Father and Son Deploy, Demonstrate Skills
JAN. 14, 2022 | BY STAFF SGT. CHRISTINA GRAVES, 378TH AIR EXPEDITIONARY WING
It’s golden hour on the flight line at Prince Sultan Air Base, Saudi Arabia. A maintainer makes the same routine inspections that he’s performed for the past 31 years. However, this inspection is different from all others before, because this time walking alongside him is his son.
Senior Master Sgt. Steve Veers, 176th Expeditionary Fighter Squadron NCO in-charge of special projects, and his son, Airman 1st Class Isac Veers, 176th EFS aviation resource management journeyman are currently deployed together from the 115th Fighter Wing, Madison, Wisconsin.
“It’s awesome to be able to share your life’s experiences with loved ones,” said Steve. “This is such a unique opportunity to share an experience with my son.”
Like most children born into military families, Isac has witnessed his father deploy many times over the course of the past 20 years.
“After all of the years being at home while he was gone it’s definitely cool to have the opportunity to be on the opposite side of that and actually be here with him,” Isac said. “It’s like a passing of the torch as this is his last deployment and my first.”
SMSgt. Veers originally enlisted in the United States Air Force as a Propulsion Technician in 1990 and was sent to his first duty station at Davis-Monthan Air Force Base in Tucson, Arizona.
“I wanted to learn a skill that I could use and I saw the Air Force as a way that I could do that. I was mechanically inclined and I wanted to enhance those skills” said Steve. “So being a jet engine mechanic really intrigued me.”
After seven years on active duty at D-M, SMSgt. Veers decided to join the Air National Guard which would take him back home to Wisconsin where he has served with the 115th FW for 24 years.
“It’s actually a funny story because I didn’t even know that there was a fighter base in my home state,” said Steve. “I was working on the flight line one day and noticed a Wisconsin tail on a bird out on the flight line. I asked the guys that were on a temporary duty assignment with the aircraft where they were from. That led them to inform me of a position opening at the base, I applied and soon after that, I began working part time for the Air Force.”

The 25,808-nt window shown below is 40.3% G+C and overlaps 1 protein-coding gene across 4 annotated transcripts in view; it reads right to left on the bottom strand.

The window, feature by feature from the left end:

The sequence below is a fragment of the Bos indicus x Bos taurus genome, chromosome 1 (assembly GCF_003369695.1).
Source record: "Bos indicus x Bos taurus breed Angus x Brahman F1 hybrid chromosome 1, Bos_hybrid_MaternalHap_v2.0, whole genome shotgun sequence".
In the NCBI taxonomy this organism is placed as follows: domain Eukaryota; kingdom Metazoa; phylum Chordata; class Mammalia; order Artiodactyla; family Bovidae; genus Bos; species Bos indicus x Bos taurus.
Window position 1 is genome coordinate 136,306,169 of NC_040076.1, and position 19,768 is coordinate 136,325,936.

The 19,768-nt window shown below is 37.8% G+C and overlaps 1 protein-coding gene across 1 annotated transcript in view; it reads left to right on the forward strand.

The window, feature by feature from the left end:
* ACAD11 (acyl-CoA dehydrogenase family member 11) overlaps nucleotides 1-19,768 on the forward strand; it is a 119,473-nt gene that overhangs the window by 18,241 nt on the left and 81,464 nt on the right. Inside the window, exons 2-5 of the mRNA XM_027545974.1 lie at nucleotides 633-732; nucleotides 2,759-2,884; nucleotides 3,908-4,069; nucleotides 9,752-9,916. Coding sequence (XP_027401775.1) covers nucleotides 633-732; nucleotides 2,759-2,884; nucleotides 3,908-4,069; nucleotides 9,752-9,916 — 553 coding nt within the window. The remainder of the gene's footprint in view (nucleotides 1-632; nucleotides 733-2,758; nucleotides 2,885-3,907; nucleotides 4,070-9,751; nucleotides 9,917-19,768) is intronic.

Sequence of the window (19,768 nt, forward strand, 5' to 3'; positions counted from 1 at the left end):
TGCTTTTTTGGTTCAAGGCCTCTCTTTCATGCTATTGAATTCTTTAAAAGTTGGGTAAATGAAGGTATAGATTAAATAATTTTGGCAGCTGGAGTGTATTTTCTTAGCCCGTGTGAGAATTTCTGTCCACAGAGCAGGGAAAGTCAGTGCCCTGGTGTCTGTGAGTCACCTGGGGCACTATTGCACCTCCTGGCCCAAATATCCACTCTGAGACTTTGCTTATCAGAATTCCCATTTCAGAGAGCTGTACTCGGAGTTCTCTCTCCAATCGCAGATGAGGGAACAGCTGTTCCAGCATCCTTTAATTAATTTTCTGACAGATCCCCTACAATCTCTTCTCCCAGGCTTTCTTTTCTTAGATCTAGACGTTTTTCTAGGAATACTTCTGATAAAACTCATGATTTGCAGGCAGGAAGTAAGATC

Growing up with his dad as an influence, Isac was exposed to the Air Force culture and witnessed firsthand the many benefits that the Air Force has to offer.
“Flying was the biggest draw for me,” Isac said. “I’ve wanted to be a pilot since I was six and as I got older, got to know more about the Air Force and spent time around the base, my dad really gave me the experience that I needed and eventually helped me through the entire enlistment process.”
“It’s the small things that I’ve tried to pick up on from my dad that I’ve taken over into my work area,” said Isac. “His work ethic, not being afraid to be the first one in and the last one out, whether it’s taking shorter lunch breaks or being the last guy to lock up the doors. He also has a very gifted way that he’s able to work with his faith, walk in the way that he believes and not suppress or hide it in the workplace. It’s impressive to me.”
As Senior Master Sgt. Veers prepares for retirement and reflects back on thirty one years of service, there is one term that he uses repeatedly: blessed.
“I couldn’t be more blessed in my career and now to be deployed with my son,” said Steve. “There are lifelong memories that will come out of this and shared experiences that he and I will be able to reflect on for years to come and probably talk about with his kids and my grandkids.”